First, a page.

Comments: Arez has developed a new line of PMH resins that contain significantly less rosin while maintaining the properties of the classical PM series resins.

BASF Corporation
1609 Biddle Ave.
Wyandotte MI, 48192
Tel: +1 800 231-7868
Fax: +1 800 392-7429
E-mail: polyorders@basf.com

New Products:

• Joncryl LMV 7014
Comments: Joncryl LMV 7014 is an acrylic colloidal emulsion that provides an excellent combination of pH stability, good ink transfer and ease of anilox clean-up. It has low pH maintenance minimizes ink adjustments on press, improving productivity, excellent resolubility reduces the need for frequent plate wash-ups due to ink dry-in and easy anilox clean-up reduces downtime during job changeovers and routine maintenance. Joncryl LMV 7014’s good ink transfer, press stability along with a low cost-in-use, can provide high value in the corrugated ink market.

• Joncryl 2350
Comments: Joncryl 2350 is a high Tg RC emulsion that imparts high gloss, clarity and holdout in inks for high-end corrugated, folding carton, gift-wrap and other paper packaging applications. Joncryl 2350 enables ink manufacturers to formulate clean printing, low HAPS, low VOC inks and overprint varnishes. BASF offers the flexo and gravure ink maker a non-film forming emulsion that provides an excellent combination of gloss, printability and ink stability at an economical cost-in-use.

• Joncryl FLX 5000-A
Comments: Joncryl FLX 5000-A is a self-cross-linking, RC acrylic emulsion with excellent press resolubility, heat seal resistance and adhesion to polyolefin films that can be used to enhance the performance of flexible packaging inks, and helps develop high quality graphics with excellent rub, wet crinkle and deep freeze resistance for bread bags, frozen food bags, paper goods over-wraps, heavy duty shipping sacks, shrink film over-wraps and more.

• Joncryl HSD 201
Comments: Joncryl HSD 201 is a dispersion resin for very opaque, high solids solvent-based white inks. Joncryl HSD 201 enables ink manufacturers to provide their customers high solids white inks for labels and flexible packaging applications that are higher in gloss and more opaque. Joncryl HSD 201 can reduce VOCs, improve worker safety and increase the efficiency of manufacturing and printing solvent-based inks.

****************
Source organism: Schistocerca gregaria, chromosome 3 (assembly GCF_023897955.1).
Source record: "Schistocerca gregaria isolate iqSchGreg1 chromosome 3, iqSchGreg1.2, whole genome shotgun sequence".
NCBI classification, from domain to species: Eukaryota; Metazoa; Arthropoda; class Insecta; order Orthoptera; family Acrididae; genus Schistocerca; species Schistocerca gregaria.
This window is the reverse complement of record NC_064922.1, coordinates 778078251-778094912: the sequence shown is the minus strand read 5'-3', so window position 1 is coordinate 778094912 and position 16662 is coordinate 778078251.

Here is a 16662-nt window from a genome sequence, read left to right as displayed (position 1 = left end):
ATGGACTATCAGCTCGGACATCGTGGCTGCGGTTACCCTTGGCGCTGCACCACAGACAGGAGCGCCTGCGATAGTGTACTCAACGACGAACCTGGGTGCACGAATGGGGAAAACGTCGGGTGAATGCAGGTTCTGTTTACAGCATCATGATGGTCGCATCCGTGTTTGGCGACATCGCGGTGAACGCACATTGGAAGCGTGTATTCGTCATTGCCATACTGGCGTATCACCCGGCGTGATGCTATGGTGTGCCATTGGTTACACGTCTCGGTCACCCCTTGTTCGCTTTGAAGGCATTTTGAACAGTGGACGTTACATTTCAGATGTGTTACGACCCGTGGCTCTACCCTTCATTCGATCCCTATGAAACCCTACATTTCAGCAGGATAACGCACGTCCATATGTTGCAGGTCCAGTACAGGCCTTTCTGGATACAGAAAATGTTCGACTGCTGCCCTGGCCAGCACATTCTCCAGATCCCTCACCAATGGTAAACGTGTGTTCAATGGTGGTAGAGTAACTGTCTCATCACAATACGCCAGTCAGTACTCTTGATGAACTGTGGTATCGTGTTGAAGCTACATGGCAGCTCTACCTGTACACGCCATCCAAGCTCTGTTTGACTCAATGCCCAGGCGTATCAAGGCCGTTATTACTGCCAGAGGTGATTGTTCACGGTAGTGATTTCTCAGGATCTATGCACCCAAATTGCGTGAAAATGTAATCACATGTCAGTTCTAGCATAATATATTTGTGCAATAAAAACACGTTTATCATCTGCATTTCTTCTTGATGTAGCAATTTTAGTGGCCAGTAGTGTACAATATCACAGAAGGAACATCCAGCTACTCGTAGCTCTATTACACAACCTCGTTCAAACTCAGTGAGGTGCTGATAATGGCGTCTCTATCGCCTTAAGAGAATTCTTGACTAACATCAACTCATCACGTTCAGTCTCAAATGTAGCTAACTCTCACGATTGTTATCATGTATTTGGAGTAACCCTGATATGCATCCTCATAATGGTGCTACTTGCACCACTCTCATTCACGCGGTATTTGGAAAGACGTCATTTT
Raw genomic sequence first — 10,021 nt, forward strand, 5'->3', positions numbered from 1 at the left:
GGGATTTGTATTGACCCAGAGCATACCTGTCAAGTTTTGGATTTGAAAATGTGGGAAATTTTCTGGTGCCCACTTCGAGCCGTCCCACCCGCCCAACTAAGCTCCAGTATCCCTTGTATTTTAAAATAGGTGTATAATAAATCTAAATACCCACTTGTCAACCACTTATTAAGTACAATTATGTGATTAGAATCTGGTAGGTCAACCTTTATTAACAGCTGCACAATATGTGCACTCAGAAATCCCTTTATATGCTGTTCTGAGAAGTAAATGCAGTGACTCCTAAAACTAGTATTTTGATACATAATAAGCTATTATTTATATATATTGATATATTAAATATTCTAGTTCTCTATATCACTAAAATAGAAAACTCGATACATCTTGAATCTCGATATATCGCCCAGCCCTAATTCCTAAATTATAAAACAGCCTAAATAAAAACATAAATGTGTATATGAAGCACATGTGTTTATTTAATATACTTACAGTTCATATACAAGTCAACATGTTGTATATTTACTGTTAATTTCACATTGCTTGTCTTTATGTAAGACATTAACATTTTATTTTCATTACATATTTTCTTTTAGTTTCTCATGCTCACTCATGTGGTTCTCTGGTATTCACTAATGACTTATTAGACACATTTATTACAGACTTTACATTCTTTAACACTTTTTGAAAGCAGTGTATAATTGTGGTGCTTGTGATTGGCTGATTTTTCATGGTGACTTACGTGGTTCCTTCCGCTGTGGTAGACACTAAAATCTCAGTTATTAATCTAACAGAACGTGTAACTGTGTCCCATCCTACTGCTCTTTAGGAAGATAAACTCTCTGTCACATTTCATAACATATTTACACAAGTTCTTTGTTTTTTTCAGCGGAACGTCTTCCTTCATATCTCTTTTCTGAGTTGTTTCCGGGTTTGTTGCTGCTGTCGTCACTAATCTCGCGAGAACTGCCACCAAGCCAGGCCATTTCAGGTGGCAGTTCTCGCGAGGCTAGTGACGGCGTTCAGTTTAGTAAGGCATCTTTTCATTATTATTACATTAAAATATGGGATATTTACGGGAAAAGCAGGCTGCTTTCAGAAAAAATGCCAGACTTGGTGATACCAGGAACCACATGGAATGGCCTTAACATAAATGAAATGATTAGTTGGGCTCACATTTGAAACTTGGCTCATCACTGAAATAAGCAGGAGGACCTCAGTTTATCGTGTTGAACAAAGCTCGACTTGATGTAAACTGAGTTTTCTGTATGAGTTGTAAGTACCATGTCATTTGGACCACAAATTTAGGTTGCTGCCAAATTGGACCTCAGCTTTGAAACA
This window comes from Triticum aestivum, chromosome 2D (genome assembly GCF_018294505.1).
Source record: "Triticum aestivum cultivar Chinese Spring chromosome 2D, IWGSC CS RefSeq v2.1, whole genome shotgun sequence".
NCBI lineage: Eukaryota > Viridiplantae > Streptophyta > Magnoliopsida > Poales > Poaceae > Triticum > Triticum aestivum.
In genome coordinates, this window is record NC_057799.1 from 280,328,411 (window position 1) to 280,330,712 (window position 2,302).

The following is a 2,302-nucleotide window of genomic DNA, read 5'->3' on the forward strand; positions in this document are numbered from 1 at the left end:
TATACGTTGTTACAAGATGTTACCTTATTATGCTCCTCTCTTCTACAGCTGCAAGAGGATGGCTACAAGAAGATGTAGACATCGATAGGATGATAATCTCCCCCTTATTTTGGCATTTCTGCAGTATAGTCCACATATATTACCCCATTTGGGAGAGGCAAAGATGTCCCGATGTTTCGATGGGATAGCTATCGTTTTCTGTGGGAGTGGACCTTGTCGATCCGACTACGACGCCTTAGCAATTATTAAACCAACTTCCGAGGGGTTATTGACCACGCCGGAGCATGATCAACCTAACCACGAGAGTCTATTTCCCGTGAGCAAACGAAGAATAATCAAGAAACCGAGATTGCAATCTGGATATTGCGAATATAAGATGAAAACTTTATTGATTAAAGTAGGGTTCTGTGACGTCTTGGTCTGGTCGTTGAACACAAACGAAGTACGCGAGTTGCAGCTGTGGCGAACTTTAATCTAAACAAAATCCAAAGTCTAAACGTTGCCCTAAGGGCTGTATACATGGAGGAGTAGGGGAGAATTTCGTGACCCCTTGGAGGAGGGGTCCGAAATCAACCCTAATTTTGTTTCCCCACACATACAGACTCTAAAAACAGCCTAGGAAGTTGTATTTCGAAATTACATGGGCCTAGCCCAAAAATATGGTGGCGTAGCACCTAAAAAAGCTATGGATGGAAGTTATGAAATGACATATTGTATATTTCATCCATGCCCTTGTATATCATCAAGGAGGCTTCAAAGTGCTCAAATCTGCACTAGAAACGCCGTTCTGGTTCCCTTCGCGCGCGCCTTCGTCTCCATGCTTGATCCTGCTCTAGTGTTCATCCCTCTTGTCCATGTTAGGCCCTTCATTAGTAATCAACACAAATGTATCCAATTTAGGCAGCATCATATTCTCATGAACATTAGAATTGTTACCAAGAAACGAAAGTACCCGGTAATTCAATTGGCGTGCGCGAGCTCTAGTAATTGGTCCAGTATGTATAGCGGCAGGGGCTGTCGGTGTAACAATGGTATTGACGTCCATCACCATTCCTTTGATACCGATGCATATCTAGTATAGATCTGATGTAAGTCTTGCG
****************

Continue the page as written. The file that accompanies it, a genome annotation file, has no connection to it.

Hydrite Chemical Co.
114 N. Main Street
Cottage Grove WI 53527
Tel: +1 608 839-4571
Fax: +1 608 839-4293

New Products:

• HydriPrint
Comments: Hydrite Chemical has announced that it will be introducing a number of new products over the coming year. These products will be designated HydriPrint and will complement Hydrite Chemical’s established Lucidene and Morcryl water-based polymers for ink and coating applications. HydriPrint 150 is a neutralized colloidal solution offering good dilutability and viscosity stability over a wide pH range. HydriPrint 376 is a hard, film forming emulsion with fast drying and good rewettability for paper and paperboard flexo inks. HydriPrint 396 (Tg 95°C) and HydriPrint 330 (Tg 30°C) represent a new generation of unique molecular weight modified (MWM) polymers for use in overprints. The formulator can maintain high performance attributes such as gloss, wetting and dry speed, with these economical options to conventional water-based polymers.

Lawter, Inc.
200 North LaSalle St.
Suite 2600
Chicago, IL 60601
Tel: +1 312 662-5735
Fax: +1 281 205-2550
E-mail: chris.halvorsen@lawter.com

New Products:

Comments:  The ECO-REZ product line continues to expand. Lawter, Inc. has launched new products addressing specific technical requirements for its customers throughout the world. ECO-REZ is phenol formaldehyde-free and provides outstanding performance in lithographic printing inks.

• ECO-REZ 9715 A
Comments: ECO-REZ 9715 A is a medium structured, low aliphatic soluble rosin resin suitable for all offset inks, including heatset, sheetfed and coldset applications.

• ECO-REZ 9760 A
Comments:  ECO-REZ 9760 A is a highly structured rosin resin suitable for all offset inks, including heatset, sheetfed and coldset applications.

Comments: FILTREZ 620 is a new rosin resin developed for high performance pigment wetting resin for the flush color and dry pigment dispersion market. Compared to existing technology, this new resin enables higher pigment loading and brings economic value.

Lubrizol Advanced Materials, Inc.
9911 Brecksville Road
Cleveland, OH 44141
Tel: +1 800 380-5397

New Products:

• LubriPrint SF-285
Comments: LubriPrint SF-285 is an advanced polyethylene wax compound that has proven performance for applications that require faster setting and drying on demanding media as well as outstanding surface protection. It offers rapid rub resistance, fast setting and drying time, excellent surface slip and high gloss. LubriPrint SF-285 is appropriate for sheetfed inks requiring overprint properties, as well as foil stamping.

• LubriPrint SF-300
Comments: LubriPrint SF-300 is an advanced polyethylene wax compound that has proven performance for applications that require rub resistance and gloss retention. Ideal for sheetfed inks requiring low odor properties as well as overprint varnishes, LubriPrint SF-300’s composition, based on a proprietary blend of vegetable oils, makes it an excellent choice where low odor is a necessity. It features excellent abrasion resistance, slip and gloss, low migration and odor, and good drying and setting.

Related Raw Materials: